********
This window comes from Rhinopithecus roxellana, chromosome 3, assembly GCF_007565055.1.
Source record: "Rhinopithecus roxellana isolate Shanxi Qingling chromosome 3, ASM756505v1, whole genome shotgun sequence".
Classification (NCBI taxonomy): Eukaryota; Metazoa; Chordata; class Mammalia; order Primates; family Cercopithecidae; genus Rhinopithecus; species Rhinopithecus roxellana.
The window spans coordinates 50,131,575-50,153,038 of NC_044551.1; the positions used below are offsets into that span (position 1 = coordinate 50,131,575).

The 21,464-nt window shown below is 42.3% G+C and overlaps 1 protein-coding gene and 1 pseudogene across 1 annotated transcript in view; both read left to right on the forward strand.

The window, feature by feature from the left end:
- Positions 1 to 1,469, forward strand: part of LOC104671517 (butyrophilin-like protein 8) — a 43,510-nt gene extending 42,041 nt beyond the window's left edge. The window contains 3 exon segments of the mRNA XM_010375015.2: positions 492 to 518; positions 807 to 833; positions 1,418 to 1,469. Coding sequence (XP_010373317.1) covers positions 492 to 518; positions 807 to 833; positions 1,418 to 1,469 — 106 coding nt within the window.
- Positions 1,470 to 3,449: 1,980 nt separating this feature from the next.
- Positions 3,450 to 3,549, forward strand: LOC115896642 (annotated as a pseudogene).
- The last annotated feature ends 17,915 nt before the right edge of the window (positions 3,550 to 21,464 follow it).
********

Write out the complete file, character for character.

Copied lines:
This window comes from Rhinopithecus roxellana, chromosome 3, assembly GCF_007565055.1.
Source record: "Rhinopithecus roxellana isolate Shanxi Qingling chromosome 3, ASM756505v1, whole genome shotgun sequence".
Classification (NCBI taxonomy): Eukaryota; Metazoa; Chordata; class Mammalia; order Primates; family Cercopithecidae; genus Rhinopithecus; species Rhinopithecus roxellana.
The window spans coordinates 50,131,575-50,153,038 of NC_044551.1; the positions used below are offsets into that span (position 1 = coordinate 50,131,575).

The 21,464-nt window shown below is 42.3% G+C and overlaps 1 protein-coding gene and 1 pseudogene across 1 annotated transcript in view; both read left to right on the forward strand.

The window, feature by feature from the left end:
- Positions 1 to 1,469, forward strand: part of LOC104671517 (butyrophilin-like protein 8) — a 43,510-nt gene extending 42,041 nt beyond the window's left edge. The window contains 3 exon segments of the mRNA XM_010375015.2: positions 492 to 518; positions 807 to 833; positions 1,418 to 1,469. Coding sequence (XP_010373317.1) covers positions 492 to 518; positions 807 to 833; positions 1,418 to 1,469 — 106 coding nt within the window.
- Positions 1,470 to 3,449: 1,980 nt separating this feature from the next.
- Positions 3,450 to 3,549, forward strand: LOC115896642 (annotated as a pseudogene).
- The last annotated feature ends 17,915 nt before the right edge of the window (positions 3,550 to 21,464 follow it).